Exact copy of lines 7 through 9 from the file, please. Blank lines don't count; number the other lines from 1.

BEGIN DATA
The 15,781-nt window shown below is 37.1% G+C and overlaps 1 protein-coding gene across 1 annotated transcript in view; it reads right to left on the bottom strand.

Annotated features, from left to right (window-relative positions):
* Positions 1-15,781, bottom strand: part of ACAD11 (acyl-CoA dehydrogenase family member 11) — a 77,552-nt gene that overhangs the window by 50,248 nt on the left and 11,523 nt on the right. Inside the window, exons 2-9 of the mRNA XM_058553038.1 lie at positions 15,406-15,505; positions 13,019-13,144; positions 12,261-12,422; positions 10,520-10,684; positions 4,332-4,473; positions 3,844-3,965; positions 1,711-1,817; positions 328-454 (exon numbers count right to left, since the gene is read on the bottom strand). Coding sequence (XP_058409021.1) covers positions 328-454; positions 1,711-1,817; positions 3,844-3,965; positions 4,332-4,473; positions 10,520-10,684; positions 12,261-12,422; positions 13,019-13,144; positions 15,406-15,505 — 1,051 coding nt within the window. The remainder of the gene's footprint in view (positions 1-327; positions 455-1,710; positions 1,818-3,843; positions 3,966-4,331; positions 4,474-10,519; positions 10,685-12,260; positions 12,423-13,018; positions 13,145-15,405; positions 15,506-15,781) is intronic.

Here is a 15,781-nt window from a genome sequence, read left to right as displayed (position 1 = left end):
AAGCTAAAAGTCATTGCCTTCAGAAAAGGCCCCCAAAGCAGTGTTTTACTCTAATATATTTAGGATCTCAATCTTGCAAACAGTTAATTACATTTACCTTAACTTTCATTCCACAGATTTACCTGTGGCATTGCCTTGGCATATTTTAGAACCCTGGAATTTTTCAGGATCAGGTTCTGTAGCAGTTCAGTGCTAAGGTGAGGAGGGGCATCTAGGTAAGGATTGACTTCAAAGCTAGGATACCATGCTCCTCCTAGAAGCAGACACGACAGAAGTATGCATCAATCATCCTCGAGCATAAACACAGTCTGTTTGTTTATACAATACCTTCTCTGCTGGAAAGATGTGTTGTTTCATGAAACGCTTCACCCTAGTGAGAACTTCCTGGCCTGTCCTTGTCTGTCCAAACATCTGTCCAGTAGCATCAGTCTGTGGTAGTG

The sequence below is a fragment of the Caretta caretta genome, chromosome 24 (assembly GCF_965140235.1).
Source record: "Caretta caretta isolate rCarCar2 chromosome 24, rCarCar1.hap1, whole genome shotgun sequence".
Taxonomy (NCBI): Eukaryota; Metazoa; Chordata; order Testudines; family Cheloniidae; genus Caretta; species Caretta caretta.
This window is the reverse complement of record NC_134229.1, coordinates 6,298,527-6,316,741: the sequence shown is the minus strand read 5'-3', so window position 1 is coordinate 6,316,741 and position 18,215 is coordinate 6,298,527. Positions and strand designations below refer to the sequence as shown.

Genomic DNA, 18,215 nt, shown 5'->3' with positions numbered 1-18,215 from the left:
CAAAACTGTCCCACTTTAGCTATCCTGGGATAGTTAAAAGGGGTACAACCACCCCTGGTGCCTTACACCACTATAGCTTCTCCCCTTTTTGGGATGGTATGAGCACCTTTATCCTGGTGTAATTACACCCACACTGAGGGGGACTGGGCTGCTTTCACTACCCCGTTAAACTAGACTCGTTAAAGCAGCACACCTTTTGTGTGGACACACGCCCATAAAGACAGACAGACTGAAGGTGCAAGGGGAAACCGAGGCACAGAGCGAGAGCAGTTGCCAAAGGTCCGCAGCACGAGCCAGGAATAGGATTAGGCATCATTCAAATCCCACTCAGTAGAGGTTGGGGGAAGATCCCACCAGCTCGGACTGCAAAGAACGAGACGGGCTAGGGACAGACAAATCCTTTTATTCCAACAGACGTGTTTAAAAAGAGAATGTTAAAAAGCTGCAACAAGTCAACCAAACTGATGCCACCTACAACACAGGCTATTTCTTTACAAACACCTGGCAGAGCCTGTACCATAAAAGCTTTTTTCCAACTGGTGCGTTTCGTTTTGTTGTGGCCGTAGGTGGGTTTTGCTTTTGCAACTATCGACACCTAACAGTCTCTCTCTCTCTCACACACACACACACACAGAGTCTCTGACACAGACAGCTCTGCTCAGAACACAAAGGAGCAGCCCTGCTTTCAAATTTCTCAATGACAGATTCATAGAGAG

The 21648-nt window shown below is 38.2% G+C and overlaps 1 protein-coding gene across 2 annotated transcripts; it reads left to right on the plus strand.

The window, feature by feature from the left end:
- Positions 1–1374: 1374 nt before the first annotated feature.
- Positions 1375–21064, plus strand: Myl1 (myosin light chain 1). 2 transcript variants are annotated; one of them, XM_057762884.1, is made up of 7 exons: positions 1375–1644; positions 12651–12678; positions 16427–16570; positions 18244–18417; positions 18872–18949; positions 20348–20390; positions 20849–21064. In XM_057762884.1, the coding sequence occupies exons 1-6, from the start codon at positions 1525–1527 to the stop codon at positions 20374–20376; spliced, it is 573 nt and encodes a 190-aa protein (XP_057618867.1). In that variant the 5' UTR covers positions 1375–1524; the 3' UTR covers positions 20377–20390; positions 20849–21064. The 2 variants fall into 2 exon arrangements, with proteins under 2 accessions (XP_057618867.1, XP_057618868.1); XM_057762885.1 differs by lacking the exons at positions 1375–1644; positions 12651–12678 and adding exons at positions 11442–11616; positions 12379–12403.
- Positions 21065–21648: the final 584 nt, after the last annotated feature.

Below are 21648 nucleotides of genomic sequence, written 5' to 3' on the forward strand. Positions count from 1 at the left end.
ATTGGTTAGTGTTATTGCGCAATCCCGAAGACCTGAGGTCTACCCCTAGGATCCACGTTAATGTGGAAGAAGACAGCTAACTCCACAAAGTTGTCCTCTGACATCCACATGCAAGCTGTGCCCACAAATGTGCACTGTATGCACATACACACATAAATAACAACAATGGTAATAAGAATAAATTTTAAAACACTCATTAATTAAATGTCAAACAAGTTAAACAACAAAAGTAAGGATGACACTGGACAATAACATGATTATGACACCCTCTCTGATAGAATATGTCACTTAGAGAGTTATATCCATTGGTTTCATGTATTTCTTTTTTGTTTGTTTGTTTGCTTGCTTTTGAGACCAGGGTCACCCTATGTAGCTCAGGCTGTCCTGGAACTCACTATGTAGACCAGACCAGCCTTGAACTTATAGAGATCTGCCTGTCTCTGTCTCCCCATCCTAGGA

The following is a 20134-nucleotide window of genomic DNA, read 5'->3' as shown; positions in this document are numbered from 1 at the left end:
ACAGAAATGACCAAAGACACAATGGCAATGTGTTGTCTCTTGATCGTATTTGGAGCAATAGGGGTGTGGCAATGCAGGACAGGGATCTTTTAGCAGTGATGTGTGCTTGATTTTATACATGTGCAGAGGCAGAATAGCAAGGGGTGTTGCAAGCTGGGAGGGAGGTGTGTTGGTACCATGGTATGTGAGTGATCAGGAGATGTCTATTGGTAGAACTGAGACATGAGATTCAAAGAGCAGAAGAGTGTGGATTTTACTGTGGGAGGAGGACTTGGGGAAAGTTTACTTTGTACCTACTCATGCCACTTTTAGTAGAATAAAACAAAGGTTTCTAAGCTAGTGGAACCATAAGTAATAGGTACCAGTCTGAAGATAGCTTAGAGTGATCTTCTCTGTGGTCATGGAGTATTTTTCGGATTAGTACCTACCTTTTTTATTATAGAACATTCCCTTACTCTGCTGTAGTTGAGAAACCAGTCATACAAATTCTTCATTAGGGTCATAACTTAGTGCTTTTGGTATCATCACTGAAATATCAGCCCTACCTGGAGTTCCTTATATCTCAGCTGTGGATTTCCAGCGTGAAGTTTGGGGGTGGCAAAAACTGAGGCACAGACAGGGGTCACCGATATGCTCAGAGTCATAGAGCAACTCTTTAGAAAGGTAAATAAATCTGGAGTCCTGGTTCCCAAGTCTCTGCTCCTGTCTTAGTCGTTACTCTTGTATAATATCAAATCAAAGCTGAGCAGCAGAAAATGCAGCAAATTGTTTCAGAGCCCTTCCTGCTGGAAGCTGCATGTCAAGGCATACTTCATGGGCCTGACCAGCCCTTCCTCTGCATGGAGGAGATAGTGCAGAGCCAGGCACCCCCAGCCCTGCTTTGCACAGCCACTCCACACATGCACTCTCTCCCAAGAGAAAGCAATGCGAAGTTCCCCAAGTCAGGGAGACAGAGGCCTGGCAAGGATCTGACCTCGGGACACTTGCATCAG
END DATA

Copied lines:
Source record: "Caretta caretta isolate rCarCar2 chromosome 24, rCarCar1.hap1, whole genome shotgun sequence".
Taxonomy (NCBI): Eukaryota; Metazoa; Chordata; order Testudines; family Cheloniidae; genus Caretta; species Caretta caretta.
This window is the reverse complement of record NC_134229.1, coordinates 6,298,527-6,316,741: the sequence shown is the minus strand read 5'-3', so window position 1 is coordinate 6,316,741 and position 18,215 is coordinate 6,298,527. Positions and strand designations below refer to the sequence as shown.